The walks between the companies we wanted to talk to was where I attempted to find the things I wanted to buy.  Some bits for my Warhammer Empire army were high on the list but there was an absolute dearth of their products available, being limited to just boxes of State Troops and the occasional Greatswords.  I know Games Workshop removed many of the items I needed from the list available to independent stockists but I thought given the scale of the event some would still be available from the three I wanted: Demigryphs, Helblaster, Pistoliers/Outriders. But no.  I did grab an absolute bargain in the form of a brand new metal Marius Leitdorf for just £4 – yes you read that right. Just £4.  A pricing error? Who knows, but I didn’t wait around to ask.  I also bagged a pack of Purple and Gold dice to go with my Emperors Children, very fitting I thought, and a ruined building from Amera Plastic Mouldings (review to follow soon). But that was it. I had still spent a hefty sum on my Forge World order, but I went home with £160 still burning through my pocket and now charring the flesh of my thigh.  So here’s what I got (because most of my stuff came as bags of parts, which aren’t very exciting, I’ve used images from web):


Marius Leitdorf36 PEARL DICE - 6 SIDED & 12mm SIDES - PURPLE !!Z214 - City Block Ruins


I think you’ll agree that if any Imperial Tank could ever be considered sexy, the Sicaran would be it – with it’s sleek profile and…er…armour plates. Backing it up with a pimp set of Phoenix Guard means I should have one good looking army once they hit the table top alongside one of last years Salute purchases, the Emperors Children Contemptor Dreadnought (with twin Kheres and a back up Power Claw, of course).

At the time of writing I have just ordered a variety of the magnets I wanted and now have to further resort to trawling the web to satisfy my hobby cravings and try to find things that can convince me to part with my cash – but it’s not the same.  When your there and it’s in your hands something almost takes over you, and you just start throwing money in peoples faces and running off before someone’s mind changes. Still, at least I’ll get a free Space Marine Captain if I order from Games Workshop direct.

Until next year, the sound of Neil singing the Salute theme tune will remain a memory.


*The Salute theme tune goes as thus: Saying the word Salute repeatedly to the tune of Black Adder (writing credit: Rob Mossop).*

What Kind of Year Has it Been?

The Shell Case has had its third Christmas and 2014 will see the site turn 3 years old. It’s been an eventful 2 and a half years and that certainly goes double for the last 12 months.

So, to repeat the question: what kind of year has it been?

A very mixed one.

In March I became a father. Whilst being a dad is awesome it inevitably had an impact on The Shell Case in so much as I couldn’t write as much as I wanted or as often. I did my best but inevitably I lost readers, some of which never returned. Between my time being hammered more than Charlie Sheen and some truly twatish comments on the posts I did put up I seriously considered closing the site. Until Erin (@sixeleven) suggested that to take the pressure off writing a post a day – which I was doing and then some – I bring in contributors.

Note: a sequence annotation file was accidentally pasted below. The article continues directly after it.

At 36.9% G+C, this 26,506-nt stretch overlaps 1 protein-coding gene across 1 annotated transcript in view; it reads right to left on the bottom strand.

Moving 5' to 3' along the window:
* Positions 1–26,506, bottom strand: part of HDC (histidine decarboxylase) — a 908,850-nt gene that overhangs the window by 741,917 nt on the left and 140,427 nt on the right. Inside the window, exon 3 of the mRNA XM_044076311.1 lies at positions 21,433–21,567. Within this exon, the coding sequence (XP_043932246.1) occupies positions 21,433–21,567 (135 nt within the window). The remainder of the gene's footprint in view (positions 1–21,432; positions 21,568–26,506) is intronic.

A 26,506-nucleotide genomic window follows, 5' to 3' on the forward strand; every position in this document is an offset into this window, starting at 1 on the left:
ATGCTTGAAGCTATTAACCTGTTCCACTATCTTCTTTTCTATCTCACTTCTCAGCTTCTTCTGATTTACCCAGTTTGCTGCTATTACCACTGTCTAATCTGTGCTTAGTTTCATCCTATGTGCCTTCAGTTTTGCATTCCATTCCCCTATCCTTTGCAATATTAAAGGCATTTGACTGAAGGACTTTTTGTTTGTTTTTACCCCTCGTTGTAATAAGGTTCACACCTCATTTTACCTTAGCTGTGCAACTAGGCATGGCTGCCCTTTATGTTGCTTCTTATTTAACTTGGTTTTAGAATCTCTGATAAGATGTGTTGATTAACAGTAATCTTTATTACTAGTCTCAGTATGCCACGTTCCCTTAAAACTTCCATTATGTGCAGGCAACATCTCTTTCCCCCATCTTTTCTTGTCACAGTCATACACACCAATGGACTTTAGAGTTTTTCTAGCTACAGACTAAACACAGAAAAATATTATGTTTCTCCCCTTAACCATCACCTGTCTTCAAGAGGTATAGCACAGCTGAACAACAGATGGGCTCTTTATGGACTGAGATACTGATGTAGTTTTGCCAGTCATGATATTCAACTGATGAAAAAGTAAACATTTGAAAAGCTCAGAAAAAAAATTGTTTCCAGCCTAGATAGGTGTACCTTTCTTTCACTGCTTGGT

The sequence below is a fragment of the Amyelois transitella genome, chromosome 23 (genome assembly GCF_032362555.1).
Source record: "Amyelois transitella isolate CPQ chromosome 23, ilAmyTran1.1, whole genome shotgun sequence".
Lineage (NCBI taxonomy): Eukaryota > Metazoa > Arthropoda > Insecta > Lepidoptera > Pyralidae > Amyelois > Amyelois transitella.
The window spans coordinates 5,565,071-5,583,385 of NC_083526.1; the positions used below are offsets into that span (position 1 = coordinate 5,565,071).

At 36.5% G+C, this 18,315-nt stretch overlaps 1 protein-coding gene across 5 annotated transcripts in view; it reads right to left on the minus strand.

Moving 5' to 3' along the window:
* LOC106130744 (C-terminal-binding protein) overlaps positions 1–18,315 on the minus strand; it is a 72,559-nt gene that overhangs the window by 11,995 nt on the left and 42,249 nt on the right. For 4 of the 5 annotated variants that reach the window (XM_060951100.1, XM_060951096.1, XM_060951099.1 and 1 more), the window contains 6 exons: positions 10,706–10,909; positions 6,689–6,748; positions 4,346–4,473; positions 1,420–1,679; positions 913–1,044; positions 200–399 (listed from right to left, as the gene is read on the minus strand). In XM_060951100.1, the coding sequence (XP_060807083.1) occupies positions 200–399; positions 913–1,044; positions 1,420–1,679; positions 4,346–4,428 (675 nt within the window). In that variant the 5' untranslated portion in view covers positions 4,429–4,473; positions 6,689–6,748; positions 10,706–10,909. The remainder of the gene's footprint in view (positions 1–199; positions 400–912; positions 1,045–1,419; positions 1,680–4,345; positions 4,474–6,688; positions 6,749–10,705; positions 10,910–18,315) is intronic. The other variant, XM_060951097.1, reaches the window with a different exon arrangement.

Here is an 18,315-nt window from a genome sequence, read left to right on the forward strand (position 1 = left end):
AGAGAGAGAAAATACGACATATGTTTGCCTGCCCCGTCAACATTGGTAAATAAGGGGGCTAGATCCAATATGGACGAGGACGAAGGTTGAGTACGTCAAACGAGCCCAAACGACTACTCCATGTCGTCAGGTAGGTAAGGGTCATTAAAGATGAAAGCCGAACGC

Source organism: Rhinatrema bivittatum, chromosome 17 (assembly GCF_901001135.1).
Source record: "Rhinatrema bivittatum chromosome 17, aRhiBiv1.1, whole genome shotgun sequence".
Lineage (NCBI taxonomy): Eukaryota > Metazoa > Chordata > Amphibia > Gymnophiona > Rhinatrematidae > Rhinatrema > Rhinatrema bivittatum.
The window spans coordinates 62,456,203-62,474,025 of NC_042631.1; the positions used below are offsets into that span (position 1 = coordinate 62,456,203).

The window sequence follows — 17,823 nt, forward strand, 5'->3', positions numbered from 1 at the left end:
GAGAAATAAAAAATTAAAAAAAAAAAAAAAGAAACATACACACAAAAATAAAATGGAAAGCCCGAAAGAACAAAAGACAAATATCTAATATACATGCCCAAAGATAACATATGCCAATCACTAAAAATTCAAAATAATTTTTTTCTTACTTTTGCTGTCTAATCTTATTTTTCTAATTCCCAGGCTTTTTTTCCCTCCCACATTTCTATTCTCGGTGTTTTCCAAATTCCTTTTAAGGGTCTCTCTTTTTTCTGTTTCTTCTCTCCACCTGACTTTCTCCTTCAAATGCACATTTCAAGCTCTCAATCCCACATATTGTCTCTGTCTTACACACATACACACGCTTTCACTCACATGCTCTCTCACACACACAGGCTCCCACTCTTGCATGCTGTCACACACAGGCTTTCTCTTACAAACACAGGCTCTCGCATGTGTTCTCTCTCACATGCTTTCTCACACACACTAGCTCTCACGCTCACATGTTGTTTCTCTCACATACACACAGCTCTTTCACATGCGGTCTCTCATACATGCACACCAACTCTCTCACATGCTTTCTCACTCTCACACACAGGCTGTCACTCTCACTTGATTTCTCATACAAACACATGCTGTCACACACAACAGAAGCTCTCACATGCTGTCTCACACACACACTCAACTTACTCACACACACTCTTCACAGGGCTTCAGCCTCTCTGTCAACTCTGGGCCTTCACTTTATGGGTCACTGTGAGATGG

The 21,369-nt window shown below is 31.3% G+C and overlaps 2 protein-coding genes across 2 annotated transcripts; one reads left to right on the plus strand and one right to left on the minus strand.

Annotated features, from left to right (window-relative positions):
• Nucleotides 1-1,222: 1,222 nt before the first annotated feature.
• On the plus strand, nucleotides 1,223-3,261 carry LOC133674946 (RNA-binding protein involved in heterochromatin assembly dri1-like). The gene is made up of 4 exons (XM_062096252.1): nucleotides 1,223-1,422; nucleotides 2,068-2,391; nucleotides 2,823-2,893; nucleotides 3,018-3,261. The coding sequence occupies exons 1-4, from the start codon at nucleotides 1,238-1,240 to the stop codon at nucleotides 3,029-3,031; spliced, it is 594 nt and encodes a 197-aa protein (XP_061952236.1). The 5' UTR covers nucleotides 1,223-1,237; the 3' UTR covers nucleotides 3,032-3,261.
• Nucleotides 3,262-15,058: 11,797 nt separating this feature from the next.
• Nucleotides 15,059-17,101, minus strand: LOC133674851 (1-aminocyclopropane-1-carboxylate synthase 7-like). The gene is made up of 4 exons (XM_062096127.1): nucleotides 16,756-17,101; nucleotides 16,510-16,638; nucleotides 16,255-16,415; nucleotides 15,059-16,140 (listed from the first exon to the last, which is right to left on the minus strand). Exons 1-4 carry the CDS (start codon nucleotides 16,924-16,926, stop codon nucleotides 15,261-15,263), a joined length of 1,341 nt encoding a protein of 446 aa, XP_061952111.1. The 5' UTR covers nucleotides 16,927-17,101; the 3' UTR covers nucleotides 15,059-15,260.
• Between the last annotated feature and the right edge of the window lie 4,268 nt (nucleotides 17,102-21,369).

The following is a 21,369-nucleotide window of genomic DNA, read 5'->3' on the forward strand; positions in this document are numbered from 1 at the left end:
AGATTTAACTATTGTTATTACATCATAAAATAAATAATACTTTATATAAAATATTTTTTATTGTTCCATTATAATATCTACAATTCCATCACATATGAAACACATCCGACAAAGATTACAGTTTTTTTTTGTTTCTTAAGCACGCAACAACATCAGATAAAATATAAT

It was a painfully obvious solution to the problem and have the added benefit of discussing topics and parts of our wide and varied hobby that I have no experience in. Bringing in contributors has seen mixed success with the initial team signing on and then almost immediately leaving again after they realised that when I said 1 article a week I actually meant it. We’re not quite there yet as all our contributions are a little up and down (mine included) and I’m still on the hunt for a couple more talented people to round off the team, but progress is being made and we’re slowly clawing our way back to where we were. And hopefully beyond.

Three months ago Lee and I, rather ambitiously, began A Tale of Two Armies. It’s been a lot of fun, if slightly stressy at times, to get back into Warhammer and actually do hobby and play games with any regularity. The narrative is developing nicely and as you’ve hopefully seen, Lee and I have been working hard to flesh out the entire thing. Check out our ‘Genesis of a’ posts.

I do have to extend huge thanks to Reece, Mat, Lee & Adam since coming on board. They’re all integral parts to the grand plan for The Shell Case and I’m not joking when I say this site wouldn’t be here if it weren’t for them. And to Jason, Ashley, Adam (again), Nate & John for agreeing to take part in my hair brained scheme to create a multi-national podcast. 10 shows in we’re starting to find our feet and the new year should bring some more exciting changes and possibly some TSC exclusive content.

I also owe a huge and un-payable debt to my sponsor, Firestorm Games, for supporting me these last 18 months. Again, without them I wouldn’t have been in a position to keep pace with our ever-changing hobby or have been able to run A Tale of Two Armies.

Thank yous also go out to Amera, Chris Wraight, Gav Thorpe, Nick Kyme, Sarah Cawkwell, Megalith, Studio McVey, Ainsty Castings, Avatars of War to name but a few. Getting to know you all has been a pleasure and your support of my humble site rather mind-blowing.

I’d planned on spouting on about the state of the hobby and all that had happened over the last 12 months but actually, what’s done is done. The next 12 months is what interests me with some big releases from the Games Workshop, Spartan Games, Megalith and many others. I can’t wait to get to Salute 2014 and go batshit crazy for the up and coming games. And I can’t wait for my daughter to sleep through the night so I have a bit more energy.